These magnificent hanging coffins or “cliff burials” are an ancient custom most widely practiced by the Bo people of southern China. The caskets are carved from a single whole piece of wood and either placed in small caves on the cliff face or lain on natural or man-made projections on the face of the mountain.
Over 280 of these hanging coffins have been reported to hang in Gongxian County of China’s Sichuan Province, home to the ancient Bo people. Though the history of this culture has largely been lost, this last remaining relic is intriguing and highly treasured.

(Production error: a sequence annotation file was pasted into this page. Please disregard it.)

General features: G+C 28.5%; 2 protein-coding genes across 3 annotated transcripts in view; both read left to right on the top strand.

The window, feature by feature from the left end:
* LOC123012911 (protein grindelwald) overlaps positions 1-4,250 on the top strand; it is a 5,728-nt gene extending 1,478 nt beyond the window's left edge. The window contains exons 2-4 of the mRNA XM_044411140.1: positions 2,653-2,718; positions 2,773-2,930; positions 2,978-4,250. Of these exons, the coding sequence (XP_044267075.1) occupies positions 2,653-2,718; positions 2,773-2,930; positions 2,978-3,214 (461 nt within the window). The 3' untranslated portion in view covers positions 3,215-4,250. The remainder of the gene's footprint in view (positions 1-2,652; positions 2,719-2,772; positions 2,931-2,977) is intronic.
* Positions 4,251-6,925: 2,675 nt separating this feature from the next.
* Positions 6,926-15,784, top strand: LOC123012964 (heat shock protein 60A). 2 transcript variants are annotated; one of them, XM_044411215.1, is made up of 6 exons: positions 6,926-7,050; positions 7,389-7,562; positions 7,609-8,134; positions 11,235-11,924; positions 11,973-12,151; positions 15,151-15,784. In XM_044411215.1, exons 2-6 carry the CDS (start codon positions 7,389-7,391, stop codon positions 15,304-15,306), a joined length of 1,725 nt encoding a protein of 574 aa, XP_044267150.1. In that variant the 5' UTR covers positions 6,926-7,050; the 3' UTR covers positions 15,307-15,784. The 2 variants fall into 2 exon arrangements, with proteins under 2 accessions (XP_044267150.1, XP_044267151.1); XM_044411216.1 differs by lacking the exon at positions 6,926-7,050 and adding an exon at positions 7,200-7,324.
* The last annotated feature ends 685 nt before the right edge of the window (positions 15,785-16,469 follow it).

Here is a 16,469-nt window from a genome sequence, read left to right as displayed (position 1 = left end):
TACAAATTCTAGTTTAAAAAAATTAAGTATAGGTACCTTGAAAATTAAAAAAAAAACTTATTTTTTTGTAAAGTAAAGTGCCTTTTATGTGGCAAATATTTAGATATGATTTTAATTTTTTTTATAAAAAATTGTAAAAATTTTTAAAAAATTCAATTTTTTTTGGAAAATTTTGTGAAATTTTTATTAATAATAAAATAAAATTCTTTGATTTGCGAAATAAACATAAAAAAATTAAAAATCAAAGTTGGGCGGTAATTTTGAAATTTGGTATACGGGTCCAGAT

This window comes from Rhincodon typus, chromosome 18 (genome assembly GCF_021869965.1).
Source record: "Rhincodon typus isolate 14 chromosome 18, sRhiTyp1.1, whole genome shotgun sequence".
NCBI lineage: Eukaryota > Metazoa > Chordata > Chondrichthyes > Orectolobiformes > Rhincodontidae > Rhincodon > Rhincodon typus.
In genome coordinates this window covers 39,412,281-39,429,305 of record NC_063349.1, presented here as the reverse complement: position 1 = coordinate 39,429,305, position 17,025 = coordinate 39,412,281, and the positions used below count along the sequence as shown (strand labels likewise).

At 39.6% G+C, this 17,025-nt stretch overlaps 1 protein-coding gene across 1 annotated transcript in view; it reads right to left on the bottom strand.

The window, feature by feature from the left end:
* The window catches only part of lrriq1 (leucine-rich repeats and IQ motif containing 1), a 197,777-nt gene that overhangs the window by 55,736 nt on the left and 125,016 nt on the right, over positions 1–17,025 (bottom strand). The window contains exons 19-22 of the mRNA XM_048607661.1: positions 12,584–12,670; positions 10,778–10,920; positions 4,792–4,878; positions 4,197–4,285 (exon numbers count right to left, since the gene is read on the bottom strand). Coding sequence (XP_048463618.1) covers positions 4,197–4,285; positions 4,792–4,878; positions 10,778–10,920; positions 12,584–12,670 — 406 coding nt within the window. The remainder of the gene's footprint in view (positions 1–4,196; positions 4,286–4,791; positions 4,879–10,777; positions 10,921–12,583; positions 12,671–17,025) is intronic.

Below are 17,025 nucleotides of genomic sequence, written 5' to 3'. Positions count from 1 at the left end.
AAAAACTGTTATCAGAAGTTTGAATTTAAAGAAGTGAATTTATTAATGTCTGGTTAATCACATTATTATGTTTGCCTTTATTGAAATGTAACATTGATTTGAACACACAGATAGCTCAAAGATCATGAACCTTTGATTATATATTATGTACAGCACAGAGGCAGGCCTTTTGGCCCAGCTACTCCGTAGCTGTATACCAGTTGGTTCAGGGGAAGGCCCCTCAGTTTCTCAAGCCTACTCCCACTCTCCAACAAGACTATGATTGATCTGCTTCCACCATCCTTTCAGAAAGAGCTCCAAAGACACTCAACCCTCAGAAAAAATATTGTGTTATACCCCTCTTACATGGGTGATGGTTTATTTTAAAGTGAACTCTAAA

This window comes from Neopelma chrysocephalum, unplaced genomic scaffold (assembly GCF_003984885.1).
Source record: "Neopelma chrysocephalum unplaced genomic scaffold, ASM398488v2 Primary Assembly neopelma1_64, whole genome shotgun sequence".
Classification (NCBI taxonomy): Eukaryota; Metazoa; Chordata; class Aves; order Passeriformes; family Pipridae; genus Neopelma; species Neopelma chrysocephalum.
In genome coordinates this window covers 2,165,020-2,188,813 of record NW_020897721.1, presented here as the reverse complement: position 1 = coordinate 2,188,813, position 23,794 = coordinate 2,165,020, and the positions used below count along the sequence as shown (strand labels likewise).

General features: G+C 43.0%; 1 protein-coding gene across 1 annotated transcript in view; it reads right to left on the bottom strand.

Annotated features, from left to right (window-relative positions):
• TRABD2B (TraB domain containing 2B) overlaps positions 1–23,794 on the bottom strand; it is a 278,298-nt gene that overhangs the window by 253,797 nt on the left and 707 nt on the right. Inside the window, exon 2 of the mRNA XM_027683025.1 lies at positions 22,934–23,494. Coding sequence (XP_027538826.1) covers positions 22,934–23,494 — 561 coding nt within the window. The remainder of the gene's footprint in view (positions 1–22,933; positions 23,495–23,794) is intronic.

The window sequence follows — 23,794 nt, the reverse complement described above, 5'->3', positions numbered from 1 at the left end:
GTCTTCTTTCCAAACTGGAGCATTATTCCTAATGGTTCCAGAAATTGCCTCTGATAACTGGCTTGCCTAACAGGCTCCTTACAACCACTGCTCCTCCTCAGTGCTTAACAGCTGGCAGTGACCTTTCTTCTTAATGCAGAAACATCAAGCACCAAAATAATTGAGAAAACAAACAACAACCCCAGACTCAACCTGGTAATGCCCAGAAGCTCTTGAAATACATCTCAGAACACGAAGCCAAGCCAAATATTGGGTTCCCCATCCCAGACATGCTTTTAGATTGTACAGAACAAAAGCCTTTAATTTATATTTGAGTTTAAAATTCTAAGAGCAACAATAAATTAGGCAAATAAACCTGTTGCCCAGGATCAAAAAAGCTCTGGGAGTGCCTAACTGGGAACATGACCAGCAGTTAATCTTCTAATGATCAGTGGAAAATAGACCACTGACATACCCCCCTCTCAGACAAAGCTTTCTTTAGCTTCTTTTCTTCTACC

Similar burials have been seen across Cambodia and even in some parts of North America. North American native tribes are said to believe that by elevating the coffins, rather than bury them underground, the soul is able to linger and watch over the tribe until it’s time to “move on”.
Though this custom isn’t seen in modern cultures any longer, the sentiment isn’t unlike what lies behind the common custom of placing cremation ashes in an urn on the mantle, or utilizing hanging urns to allow the ashes to disperse naturally when the time is right. Both keep a relic of a person who has died near, perhaps the spirit watching over surviving loved ones. The eventual scattering of ashes also implies that loved ones are able to slowly let go and release the spirit.